The central square in Ajijic is typical of most towns and cities in Mexico. These are places where people meet and socialize. There are always beautiful cathedrals, a central gazebo, gar- dens, benches and walkways. This square displayed some really unusual carvings made from the old trunks of trees. What a wonderful way to make something beautiful again for the enjoyment of artistic expression and the appreciation of viewers.
Having lingered in the park for hours, it was time to satisfy my craving for pasta at a recommended Italian restaurant along the main route back to our hotel. We did just that at La Taverna Dei Quatro Mori where we lapped up the excellent cuisine then headed back to relax and ready ourselves for our return to Manzanillo the next day.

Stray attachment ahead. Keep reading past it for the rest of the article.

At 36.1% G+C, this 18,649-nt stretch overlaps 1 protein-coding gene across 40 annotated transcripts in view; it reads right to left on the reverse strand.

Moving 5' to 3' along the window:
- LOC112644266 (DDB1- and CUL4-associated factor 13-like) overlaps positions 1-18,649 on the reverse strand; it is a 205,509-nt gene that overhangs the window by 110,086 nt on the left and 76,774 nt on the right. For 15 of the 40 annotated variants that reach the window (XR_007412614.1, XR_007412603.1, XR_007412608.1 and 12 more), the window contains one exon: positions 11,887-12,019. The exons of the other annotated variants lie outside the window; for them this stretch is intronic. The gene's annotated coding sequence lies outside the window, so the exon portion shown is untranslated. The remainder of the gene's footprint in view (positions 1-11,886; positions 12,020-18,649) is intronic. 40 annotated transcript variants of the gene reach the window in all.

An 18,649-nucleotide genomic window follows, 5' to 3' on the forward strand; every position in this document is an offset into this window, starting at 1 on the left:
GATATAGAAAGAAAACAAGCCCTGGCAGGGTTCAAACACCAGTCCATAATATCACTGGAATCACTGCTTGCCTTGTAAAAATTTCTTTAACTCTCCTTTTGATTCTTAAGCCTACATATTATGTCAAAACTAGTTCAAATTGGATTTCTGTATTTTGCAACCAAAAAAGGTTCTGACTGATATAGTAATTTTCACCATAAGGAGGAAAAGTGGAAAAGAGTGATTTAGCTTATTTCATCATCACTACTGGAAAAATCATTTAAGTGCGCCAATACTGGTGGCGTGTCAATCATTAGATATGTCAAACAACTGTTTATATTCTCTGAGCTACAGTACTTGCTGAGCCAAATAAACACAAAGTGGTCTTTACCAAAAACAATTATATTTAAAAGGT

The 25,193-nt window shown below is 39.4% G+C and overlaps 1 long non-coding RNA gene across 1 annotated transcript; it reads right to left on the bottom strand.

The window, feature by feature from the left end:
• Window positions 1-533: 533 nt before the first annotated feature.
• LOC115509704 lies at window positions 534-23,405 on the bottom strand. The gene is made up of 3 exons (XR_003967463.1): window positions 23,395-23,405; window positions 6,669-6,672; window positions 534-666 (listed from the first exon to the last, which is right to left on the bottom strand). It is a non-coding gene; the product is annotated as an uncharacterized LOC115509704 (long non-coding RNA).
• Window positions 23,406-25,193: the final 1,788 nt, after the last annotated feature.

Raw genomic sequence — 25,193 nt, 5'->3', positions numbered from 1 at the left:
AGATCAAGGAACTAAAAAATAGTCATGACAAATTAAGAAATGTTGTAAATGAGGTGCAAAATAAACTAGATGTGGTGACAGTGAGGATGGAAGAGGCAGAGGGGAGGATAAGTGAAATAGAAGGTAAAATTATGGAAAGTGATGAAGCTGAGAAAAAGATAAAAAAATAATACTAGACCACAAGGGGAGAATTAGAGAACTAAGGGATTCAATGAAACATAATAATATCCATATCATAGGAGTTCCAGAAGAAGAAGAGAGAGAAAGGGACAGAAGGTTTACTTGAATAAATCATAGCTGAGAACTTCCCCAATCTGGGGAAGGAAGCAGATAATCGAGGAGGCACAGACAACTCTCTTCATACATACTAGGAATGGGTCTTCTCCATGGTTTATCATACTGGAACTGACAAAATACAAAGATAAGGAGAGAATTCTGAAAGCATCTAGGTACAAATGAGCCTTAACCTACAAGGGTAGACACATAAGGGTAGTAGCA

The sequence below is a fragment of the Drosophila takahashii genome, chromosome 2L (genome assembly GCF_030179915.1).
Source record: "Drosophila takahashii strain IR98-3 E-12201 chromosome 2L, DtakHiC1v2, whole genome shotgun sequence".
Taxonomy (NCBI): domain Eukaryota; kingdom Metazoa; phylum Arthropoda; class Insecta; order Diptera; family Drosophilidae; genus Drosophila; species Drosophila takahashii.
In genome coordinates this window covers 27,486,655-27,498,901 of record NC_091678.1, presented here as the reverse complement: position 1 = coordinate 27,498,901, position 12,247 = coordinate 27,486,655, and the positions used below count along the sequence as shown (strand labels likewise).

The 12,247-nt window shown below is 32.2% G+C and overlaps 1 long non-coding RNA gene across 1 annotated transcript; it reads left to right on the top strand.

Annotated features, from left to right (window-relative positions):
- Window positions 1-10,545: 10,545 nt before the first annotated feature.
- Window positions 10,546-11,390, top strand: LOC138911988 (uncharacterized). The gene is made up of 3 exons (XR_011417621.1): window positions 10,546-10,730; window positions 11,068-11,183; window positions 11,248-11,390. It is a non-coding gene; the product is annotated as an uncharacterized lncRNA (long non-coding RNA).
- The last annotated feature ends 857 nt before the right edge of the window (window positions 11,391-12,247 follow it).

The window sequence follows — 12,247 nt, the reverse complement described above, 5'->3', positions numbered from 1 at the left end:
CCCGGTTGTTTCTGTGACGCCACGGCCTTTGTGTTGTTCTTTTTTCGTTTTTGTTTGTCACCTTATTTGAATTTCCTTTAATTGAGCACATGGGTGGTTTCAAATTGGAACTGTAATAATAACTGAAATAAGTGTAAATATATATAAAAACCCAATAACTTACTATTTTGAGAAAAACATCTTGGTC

We found our way through the Guadalajara traffic the next morning (yes it can be done!) and later, with our trunk loaded with wine and various foods requested by a few of our friends, we headed home to Manzanillo.
One of the additional observations I made as we enjoyed our beautiful vistas yet again, was that the views are somehow even more spectacular travelling in the western direction.
I have concluded that the difference in view is because the journey back is mostly a graduated downward sloping drive; giving the most perfect views of the hills and valleys from a higher perspective. When driving in the opposite direction, you are not aware of just how much climbing you are doing from sea level. That 5,000+ foot elevation makes a surprising difference, like the view from a mountain top. Another impromptu and enjoyable adventure is complete in wonderful Mexico; no agenda necessary, just a bit of planning and a sense of adventure.
Suzanne A. Marshall hails from western Canada and has been living the good life in Manzanillo over the past 8 years. She is a wife, mom and grandma. She is retired from executive business management where her writing skills focused on bureaucratic policy, marketing and business newsletters. Now she shares the fun and joy of writing about everyday life experiences in beautiful Manzanillo, Mexico, the country, its people, the places and the events.